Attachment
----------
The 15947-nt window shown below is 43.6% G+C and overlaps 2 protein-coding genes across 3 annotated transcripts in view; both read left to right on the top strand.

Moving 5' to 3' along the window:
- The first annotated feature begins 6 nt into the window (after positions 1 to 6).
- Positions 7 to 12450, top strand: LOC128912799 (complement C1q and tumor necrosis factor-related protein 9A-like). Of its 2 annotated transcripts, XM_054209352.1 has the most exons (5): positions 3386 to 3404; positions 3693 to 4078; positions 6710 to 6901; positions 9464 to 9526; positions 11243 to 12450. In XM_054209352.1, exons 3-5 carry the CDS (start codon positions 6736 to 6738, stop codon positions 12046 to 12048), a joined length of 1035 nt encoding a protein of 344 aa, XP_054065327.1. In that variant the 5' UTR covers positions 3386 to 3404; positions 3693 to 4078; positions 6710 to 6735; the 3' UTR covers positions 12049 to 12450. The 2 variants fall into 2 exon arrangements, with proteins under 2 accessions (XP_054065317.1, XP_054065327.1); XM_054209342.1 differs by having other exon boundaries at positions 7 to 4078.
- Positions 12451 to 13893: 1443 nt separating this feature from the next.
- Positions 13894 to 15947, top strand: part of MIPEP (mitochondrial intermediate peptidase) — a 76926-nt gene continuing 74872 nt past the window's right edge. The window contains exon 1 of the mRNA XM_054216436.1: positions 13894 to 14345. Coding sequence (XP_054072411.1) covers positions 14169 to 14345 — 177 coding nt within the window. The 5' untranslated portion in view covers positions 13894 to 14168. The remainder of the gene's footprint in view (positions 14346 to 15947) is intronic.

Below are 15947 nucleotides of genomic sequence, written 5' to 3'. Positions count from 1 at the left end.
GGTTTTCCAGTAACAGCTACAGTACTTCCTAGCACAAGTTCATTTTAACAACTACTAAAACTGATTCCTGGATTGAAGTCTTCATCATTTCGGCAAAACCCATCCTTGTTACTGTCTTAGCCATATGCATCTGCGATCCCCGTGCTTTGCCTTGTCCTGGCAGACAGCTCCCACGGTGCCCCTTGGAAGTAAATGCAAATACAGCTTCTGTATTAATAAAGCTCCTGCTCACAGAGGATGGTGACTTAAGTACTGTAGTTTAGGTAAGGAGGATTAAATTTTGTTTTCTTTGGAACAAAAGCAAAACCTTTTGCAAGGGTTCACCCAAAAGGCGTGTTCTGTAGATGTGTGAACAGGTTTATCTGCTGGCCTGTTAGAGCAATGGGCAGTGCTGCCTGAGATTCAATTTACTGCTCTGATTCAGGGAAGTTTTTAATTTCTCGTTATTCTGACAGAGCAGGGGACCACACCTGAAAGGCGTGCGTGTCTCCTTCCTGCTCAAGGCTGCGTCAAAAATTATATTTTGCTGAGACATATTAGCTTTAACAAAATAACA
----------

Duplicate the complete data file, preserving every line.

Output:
The 15947-nt window shown below is 43.6% G+C and overlaps 2 protein-coding genes across 3 annotated transcripts in view; both read left to right on the top strand.

Moving 5' to 3' along the window:
- The first annotated feature begins 6 nt into the window (after positions 1 to 6).
- Positions 7 to 12450, top strand: LOC128912799 (complement C1q and tumor necrosis factor-related protein 9A-like). Of its 2 annotated transcripts, XM_054209352.1 has the most exons (5): positions 3386 to 3404; positions 3693 to 4078; positions 6710 to 6901; positions 9464 to 9526; positions 11243 to 12450. In XM_054209352.1, exons 3-5 carry the CDS (start codon positions 6736 to 6738, stop codon positions 12046 to 12048), a joined length of 1035 nt encoding a protein of 344 aa, XP_054065327.1. In that variant the 5' UTR covers positions 3386 to 3404; positions 3693 to 4078; positions 6710 to 6735; the 3' UTR covers positions 12049 to 12450. The 2 variants fall into 2 exon arrangements, with proteins under 2 accessions (XP_054065317.1, XP_054065327.1); XM_054209342.1 differs by having other exon boundaries at positions 7 to 4078.
- Positions 12451 to 13893: 1443 nt separating this feature from the next.
- Positions 13894 to 15947, top strand: part of MIPEP (mitochondrial intermediate peptidase) — a 76926-nt gene continuing 74872 nt past the window's right edge. The window contains exon 1 of the mRNA XM_054216436.1: positions 13894 to 14345. Coding sequence (XP_054072411.1) covers positions 14169 to 14345 — 177 coding nt within the window. The 5' untranslated portion in view covers positions 13894 to 14168. The remainder of the gene's footprint in view (positions 14346 to 15947) is intronic.

Below are 15947 nucleotides of genomic sequence, written 5' to 3'. Positions count from 1 at the left end.
GGTTTTCCAGTAACAGCTACAGTACTTCCTAGCACAAGTTCATTTTAACAACTACTAAAACTGATTCCTGGATTGAAGTCTTCATCATTTCGGCAAAACCCATCCTTGTTACTGTCTTAGCCATATGCATCTGCGATCCCCGTGCTTTGCCTTGTCCTGGCAGACAGCTCCCACGGTGCCCCTTGGAAGTAAATGCAAATACAGCTTCTGTATTAATAAAGCTCCTGCTCACAGAGGATGGTGACTTAAGTACTGTAGTTTAGGTAAGGAGGATTAAATTTTGTTTTCTTTGGAACAAAAGCAAAACCTTTTGCAAGGGTTCACCCAAAAGGCGTGTTCTGTAGATGTGTGAACAGGTTTATCTGCTGGCCTGTTAGAGCAATGGGCAGTGCTGCCTGAGATTCAATTTACTGCTCTGATTCAGGGAAGTTTTTAATTTCTCGTTATTCTGACAGAGCAGGGGACCACACCTGAAAGGCGTGCGTGTCTCCTTCCTGCTCAAGGCTGCGTCAAAAATTATATTTTGCTGAGACATATTAGCTTTAACAAAATAACA